The scientists have set up a portable laboratory in the basement of a thrill haunted attraction to capture the emotions of people who pay money to be scared in real time. The visitors to the attraction had been experiencing a series of intense scenarios for 35 minutes, in which, in addition to sound and visual special effects, they were touched by actors, held down and exposed to electricity.
A group of 262 guests who had already purchased tickets to the thrill rides were selected for the study. Before entering, they were asked to fill out questionnaires and answer questions about their expectations and how they felt before visiting the ride. After the visit, participants filled out the questionnaire again and shared their impressions.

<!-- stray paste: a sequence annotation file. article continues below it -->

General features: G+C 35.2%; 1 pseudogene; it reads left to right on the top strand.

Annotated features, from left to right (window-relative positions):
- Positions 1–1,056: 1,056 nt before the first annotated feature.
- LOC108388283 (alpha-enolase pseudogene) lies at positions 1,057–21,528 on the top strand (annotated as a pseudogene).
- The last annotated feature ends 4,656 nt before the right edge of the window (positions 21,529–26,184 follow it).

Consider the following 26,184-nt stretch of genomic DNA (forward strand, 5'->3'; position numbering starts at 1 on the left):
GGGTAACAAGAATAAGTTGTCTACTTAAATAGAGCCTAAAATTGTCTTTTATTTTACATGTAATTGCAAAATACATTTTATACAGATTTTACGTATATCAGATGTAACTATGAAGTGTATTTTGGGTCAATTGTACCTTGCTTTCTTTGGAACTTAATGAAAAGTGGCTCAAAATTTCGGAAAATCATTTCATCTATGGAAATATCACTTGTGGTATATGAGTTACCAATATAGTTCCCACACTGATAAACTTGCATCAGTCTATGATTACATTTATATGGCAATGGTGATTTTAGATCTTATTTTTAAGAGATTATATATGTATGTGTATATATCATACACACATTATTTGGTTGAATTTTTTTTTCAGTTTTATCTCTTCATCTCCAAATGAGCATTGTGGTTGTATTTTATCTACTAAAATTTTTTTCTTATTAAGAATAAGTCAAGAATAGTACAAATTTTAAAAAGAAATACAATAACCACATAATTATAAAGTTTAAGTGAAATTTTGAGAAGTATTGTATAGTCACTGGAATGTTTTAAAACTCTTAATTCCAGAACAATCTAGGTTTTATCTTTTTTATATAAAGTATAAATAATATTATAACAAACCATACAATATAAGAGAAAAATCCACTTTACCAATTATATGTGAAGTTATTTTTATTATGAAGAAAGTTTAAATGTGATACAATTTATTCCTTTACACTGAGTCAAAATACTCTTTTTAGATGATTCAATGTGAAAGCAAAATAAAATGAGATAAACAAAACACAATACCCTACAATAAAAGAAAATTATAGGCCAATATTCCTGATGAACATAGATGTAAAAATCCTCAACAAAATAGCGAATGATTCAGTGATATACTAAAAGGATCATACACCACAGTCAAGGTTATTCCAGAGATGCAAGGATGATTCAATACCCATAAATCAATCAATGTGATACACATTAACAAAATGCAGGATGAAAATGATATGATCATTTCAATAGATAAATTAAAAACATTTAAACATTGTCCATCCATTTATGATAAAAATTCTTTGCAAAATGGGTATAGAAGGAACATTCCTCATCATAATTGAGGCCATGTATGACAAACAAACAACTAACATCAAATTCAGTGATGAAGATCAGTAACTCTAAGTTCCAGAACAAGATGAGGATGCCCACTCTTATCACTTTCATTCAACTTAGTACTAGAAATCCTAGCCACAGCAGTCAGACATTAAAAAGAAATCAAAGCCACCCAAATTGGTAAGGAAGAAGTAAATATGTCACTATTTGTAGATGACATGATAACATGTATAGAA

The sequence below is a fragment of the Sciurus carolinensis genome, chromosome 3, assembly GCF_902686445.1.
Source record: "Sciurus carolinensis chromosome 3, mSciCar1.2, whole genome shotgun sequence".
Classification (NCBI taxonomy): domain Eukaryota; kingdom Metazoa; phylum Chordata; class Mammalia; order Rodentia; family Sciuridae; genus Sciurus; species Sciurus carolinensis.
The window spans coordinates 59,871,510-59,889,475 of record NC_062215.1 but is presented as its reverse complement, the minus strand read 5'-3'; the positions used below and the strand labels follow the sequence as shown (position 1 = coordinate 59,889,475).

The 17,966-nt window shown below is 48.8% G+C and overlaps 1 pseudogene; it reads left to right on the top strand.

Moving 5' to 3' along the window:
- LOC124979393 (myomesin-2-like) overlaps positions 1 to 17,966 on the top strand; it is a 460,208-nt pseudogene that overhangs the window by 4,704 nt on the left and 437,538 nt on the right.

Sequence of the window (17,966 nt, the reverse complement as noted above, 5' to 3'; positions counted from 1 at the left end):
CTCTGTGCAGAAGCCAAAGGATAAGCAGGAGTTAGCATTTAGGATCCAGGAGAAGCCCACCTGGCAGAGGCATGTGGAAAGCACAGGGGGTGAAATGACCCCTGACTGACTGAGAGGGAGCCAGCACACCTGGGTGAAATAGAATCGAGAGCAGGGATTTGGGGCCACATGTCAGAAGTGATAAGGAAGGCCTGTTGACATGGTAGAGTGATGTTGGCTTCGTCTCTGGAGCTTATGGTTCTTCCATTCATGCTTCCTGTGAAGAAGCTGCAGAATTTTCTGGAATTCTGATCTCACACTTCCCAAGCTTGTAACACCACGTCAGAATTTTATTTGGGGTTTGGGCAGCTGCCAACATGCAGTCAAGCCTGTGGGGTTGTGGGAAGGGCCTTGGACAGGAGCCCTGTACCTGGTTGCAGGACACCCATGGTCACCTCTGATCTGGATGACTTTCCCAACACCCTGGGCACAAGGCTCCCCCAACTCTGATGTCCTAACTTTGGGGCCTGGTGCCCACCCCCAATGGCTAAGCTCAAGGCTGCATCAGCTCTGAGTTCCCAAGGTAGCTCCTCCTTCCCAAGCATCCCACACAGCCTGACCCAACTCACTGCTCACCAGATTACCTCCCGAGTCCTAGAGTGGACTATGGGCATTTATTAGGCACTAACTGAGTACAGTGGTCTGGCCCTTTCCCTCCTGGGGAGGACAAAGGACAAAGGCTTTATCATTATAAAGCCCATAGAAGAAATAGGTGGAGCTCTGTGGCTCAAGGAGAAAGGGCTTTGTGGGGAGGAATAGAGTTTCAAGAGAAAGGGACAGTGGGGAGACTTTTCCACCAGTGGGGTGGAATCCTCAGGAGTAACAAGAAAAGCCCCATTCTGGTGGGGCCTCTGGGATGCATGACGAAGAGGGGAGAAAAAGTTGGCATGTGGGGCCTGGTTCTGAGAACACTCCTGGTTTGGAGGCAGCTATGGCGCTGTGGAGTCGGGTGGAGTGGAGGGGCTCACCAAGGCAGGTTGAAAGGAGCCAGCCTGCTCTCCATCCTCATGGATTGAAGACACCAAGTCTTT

The researchers also used a portable electroencephalogram (EEG) machine for the study to compare the brain activity of 100 participants while performing various cognitive and emotional tasks before and after the ride.
The survey results proved that participants felt a decrease in anxiety and fatigue, as well as mood improvement after visiting the haunted attraction. The intense frightening sensation produced a feeling of happiness. Participants also reported feelings of pride and accomplishment as they dealt with their personal fears and learned more about themselves.
Analysis of EEG data revealed loss of brain reactivity after the ride in those participants who reported improved mood. In other words, experiencing intense and frightening sensations in a safe environment where everything is under control helps to “switch off” the brain to some extent, which helps improve mood.
Photos are from open sources.